Ip Man.jpg

 

 

 

I love a good martial arts movie.

It's probably something to do with being brought up on a televisual diet that mostly consisted of Jean Claude Van Damme's classic "Bloodsport".

As I've became more refined in my tastes over the years, I've liked less and less of them but every now and then, there's still a pearl.

Last week I watched "Ip Man", a movie loosely based on Bruce Lee's main teacher.

He taught Bruce a martial art called Wing Chun. 

If you've ever seen a martial artist working with a wooden dummy with multiple arms, you've seen some Wing Chun practise in action.

 

The film is great and I won't spoil it for you but I do want to share a passage of dialogue from it that happens after Ip Man defeats an aggressive challenger:

 

Challenger "My northern boxing has lost to your southern style."

Ip Man "No, it's not a matter of northern or southern style. 

The problem is you."

 

This is a great quotation to highlight a wide reaching phenomenon.

 

Do you know people that are always looking for a new technique to improve at their sport or in their life in general?

They see a new shiny training method and run towards it, only to then ditch that when the next shiny training method appears.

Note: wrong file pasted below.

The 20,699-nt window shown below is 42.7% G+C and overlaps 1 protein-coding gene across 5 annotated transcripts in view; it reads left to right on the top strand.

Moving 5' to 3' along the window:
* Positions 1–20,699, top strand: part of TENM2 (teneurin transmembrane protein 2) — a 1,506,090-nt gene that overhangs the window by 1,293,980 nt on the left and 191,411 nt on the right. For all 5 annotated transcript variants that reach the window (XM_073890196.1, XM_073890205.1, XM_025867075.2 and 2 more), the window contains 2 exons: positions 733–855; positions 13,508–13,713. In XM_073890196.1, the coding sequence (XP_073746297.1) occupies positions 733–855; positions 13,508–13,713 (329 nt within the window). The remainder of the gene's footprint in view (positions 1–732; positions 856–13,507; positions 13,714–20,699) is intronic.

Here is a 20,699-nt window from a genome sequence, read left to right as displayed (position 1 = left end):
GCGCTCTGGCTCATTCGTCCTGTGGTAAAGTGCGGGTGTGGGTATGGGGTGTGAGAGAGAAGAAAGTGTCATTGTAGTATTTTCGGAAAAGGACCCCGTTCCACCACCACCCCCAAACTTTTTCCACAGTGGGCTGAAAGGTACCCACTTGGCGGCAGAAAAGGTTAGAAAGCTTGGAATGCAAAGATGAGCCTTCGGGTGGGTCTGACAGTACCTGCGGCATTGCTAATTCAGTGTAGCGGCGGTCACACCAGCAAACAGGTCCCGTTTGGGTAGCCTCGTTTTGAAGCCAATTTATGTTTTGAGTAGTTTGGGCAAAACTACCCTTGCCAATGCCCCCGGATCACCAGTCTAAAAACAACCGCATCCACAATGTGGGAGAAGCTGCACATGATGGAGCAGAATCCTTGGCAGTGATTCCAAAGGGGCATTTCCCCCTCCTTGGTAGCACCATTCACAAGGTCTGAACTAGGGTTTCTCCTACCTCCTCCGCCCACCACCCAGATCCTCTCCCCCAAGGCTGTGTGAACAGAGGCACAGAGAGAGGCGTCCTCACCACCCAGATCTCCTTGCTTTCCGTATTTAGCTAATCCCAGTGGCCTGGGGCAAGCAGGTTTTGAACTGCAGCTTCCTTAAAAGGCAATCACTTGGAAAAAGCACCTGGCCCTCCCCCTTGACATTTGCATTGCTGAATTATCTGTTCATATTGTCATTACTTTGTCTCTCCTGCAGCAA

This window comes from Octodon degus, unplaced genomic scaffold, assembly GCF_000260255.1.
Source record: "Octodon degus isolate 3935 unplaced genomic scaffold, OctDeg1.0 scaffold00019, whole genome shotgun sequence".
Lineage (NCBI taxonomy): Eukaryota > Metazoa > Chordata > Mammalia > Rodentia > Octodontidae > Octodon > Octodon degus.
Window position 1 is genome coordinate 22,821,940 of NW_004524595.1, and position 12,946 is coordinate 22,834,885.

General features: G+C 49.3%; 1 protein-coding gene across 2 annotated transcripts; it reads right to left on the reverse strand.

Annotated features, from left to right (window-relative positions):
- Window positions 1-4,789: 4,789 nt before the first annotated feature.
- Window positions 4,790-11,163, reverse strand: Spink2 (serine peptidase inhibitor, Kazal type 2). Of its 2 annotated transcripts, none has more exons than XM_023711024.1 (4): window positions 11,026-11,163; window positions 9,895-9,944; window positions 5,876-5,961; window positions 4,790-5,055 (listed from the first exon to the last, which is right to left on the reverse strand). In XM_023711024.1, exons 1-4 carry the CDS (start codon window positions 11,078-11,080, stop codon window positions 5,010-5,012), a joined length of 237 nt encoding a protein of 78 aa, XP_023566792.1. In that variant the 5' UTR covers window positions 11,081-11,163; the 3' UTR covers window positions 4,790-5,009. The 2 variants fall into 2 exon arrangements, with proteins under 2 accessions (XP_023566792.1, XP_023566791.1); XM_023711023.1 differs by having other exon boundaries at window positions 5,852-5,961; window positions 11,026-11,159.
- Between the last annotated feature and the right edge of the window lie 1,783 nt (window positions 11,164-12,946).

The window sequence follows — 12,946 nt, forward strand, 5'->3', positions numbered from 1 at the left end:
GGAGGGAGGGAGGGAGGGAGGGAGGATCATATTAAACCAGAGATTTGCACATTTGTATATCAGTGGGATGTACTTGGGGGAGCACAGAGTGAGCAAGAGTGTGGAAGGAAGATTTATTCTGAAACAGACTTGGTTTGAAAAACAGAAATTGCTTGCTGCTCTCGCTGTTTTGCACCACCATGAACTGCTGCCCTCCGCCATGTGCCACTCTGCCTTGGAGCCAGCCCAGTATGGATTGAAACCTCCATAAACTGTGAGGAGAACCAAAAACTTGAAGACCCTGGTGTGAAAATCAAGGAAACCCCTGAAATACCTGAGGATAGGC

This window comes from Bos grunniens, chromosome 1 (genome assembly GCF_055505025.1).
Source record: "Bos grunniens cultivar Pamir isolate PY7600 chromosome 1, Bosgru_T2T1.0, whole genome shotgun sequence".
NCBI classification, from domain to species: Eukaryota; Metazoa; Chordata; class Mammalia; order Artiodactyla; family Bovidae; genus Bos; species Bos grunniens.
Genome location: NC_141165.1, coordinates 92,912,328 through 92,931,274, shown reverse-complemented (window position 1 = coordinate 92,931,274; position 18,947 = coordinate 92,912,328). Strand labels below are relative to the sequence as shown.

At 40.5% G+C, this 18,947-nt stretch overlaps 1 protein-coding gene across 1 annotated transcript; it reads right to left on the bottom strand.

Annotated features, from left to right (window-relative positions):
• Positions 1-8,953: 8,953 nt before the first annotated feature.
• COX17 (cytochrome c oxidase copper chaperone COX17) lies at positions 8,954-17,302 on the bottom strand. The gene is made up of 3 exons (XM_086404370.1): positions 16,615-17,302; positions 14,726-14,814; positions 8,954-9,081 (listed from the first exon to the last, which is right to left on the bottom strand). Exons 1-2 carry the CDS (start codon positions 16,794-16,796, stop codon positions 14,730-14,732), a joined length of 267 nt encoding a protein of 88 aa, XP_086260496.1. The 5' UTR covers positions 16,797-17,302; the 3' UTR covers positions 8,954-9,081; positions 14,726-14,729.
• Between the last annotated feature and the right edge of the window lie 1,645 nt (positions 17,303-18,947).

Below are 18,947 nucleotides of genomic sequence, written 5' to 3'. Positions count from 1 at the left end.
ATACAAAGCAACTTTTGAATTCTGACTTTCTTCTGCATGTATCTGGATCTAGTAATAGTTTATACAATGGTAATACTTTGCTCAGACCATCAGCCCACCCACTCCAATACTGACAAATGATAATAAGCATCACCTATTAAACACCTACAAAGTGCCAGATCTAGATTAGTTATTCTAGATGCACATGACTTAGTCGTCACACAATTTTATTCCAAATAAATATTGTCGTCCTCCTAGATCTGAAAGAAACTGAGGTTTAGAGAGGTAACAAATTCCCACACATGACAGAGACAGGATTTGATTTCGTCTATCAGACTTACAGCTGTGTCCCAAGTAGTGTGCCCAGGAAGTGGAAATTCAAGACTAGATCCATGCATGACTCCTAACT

I've seen countless people do it. I admit I've done it myself.

As a strategy, it never leads us very far.

It leaves us constantly anxious, thinking we may be missing out on something special unless we run to the next training method or technique.

 

But as Ip said, it's not about styles.

It's about you.

 

More specifically, it's about HOW you do what you do.

How patiently do you practise?

How do you act on feedback?

How consistently do you train?

How well do you focus and pay attention to what you do?

 

To a large extent, I believe the methods of training you choose to do are somewhat irrelevant especially when wanting to develop skills rather than fitness based attributes.

It is mostly about the quality of how you go about practising, especially how well you can pay attention to what you do.

 

Chasing shiny training methods is indicative of a poor quality of attention committed to the one you are using. It's about wanting novel stimulus to engage you rather than deepening your engagement with what you are doing.

 

Look at people who master their sports or other things in life. They tend not to be the shiny chasers. They have stayed the course. 

They know that northern styles or southern styles aren't the solution.

 

How well you practise your sport is your solution.

 

 

Arton "Your how is your style" Baleci

 

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